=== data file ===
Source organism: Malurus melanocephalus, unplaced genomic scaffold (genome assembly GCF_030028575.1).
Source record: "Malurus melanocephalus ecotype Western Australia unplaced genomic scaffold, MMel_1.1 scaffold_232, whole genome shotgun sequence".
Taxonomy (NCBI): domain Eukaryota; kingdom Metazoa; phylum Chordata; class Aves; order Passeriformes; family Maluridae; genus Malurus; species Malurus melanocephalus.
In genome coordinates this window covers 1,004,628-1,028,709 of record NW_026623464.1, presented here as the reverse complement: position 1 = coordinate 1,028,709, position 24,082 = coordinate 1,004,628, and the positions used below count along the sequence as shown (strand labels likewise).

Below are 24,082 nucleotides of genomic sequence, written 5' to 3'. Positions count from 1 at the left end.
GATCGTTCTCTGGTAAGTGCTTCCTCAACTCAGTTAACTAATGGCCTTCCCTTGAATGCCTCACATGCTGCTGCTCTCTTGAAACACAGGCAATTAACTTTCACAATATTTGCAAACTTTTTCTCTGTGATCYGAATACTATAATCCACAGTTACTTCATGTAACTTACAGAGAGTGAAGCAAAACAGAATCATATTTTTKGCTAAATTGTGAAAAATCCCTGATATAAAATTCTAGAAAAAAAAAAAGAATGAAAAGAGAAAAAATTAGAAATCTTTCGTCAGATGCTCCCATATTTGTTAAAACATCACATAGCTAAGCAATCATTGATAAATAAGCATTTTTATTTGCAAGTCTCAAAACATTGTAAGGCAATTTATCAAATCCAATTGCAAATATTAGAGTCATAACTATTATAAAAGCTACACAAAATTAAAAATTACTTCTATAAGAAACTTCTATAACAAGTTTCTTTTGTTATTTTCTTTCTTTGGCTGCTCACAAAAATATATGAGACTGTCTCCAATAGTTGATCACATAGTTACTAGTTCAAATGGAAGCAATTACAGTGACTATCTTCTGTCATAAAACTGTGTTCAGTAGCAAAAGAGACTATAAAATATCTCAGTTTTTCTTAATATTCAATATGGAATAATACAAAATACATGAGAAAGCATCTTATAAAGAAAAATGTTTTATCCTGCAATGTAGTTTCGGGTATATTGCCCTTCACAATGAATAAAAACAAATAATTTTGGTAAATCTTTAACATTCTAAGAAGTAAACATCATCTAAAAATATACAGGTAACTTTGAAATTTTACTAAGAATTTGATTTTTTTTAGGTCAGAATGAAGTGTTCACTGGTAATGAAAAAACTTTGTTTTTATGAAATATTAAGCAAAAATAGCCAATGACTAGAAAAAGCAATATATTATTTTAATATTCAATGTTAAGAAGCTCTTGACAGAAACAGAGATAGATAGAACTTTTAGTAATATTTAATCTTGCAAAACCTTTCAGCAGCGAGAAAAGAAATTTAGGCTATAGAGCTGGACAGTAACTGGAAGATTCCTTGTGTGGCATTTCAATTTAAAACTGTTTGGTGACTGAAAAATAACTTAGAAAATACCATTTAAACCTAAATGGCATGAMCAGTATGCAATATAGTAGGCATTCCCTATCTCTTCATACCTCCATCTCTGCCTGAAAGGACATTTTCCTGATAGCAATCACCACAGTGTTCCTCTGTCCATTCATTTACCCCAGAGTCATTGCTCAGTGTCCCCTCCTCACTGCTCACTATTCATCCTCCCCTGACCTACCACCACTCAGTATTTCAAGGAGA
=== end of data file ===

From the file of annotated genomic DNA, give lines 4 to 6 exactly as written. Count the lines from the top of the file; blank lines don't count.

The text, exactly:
In genome coordinates this window covers 1,004,628-1,028,709 of record NW_026623464.1, presented here as the reverse complement: position 1 = coordinate 1,028,709, position 24,082 = coordinate 1,004,628, and the positions used below count along the sequence as shown (strand labels likewise).

Below are 24,082 nucleotides of genomic sequence, written 5' to 3'. Positions count from 1 at the left end.
GATCGTTCTCTGGTAAGTGCTTCCTCAACTCAGTTAACTAATGGCCTTCCCTTGAATGCCTCACATGCTGCTGCTCTCTTGAAACACAGGCAATTAACTTTCACAATATTTGCAAACTTTTTCTCTGTGATCYGAATACTATAATCCACAGTTACTTCATGTAACTTACAGAGAGTGAAGCAAAACAGAATCATATTTTTKGCTAAATTGTGAAAAATCCCTGATATAAAATTCTAGAAAAAAAAAAAGAATGAAAAGAGAAAAAATTAGAAATCTTTCGTCAGATGCTCCCATATTTGTTAAAACATCACATAGCTAAGCAATCATTGATAAATAAGCATTTTTATTTGCAAGTCTCAAAACATTGTAAGGCAATTTATCAAATCCAATTGCAAATATTAGAGTCATAACTATTATAAAAGCTACACAAAATTAAAAATTACTTCTATAAGAAACTTCTATAACAAGTTTCTTTTGTTATTTTCTTTCTTTGGCTGCTCACAAAAATATATGAGACTGTCTCCAATAGTTGATCACATAGTTACTAGTTCAAATGGAAGCAATTACAGTGACTATCTTCTGTCATAAAACTGTGTTCAGTAGCAAAAGAGACTATAAAATATCTCAGTTTTTCTTAATATTCAATATGGAATAATACAAAATACATGAGAAAGCATCTTATAAAGAAAAATGTTTTATCCTGCAATGTAGTTTCGGGTATATTGCCCTTCACAATGAATAAAAACAAATAATTTTGGTAAATCTTTAACATTCTAAGAAGTAAACATCATCTAAAAATATACAGGTAACTTTGAAATTTTACTAAGAATTTGATTTTTTTTAGGTCAGAATGAAGTGTTCACTGGTAATGAAAAAACTTTGTTTTTATGAAATATTAAGCAAAAATAGCCAATGACTAGAAAAAGCAATATATTATTTTAATATTCAATGTTAAGAAGCTCTTGACAGAAACAGAGATAGATAGAACTTTTAGTAATATTTAATCTTGCAAAACCTTTCAGCAGCGAGAAAAGAAATTTAGGCTATAGAGCTGGACAGTAACTGGAAGATTCCTTGTGTGGCATTTCAATTTAAAACTGTTTGGTGACTGAAAAATAACTTAGAAAATACCATTTAAACCTAAATGGCATGAMCAGTATGCAATATAGTAGGCATTCCCTATCTCTTCATACCTCCATCTCTGCCTGAAAGGACATTTTCCTGATAGCAATCACCACAGTGTTCCTCTGTCCATTCATTTACCCCAGAGTCATTGCTCAGTGTCCCCTCCTCACTGCTCACTATTCATCCTCCCCTGACCTACCACCACTCAGTATTTCAAGGAGA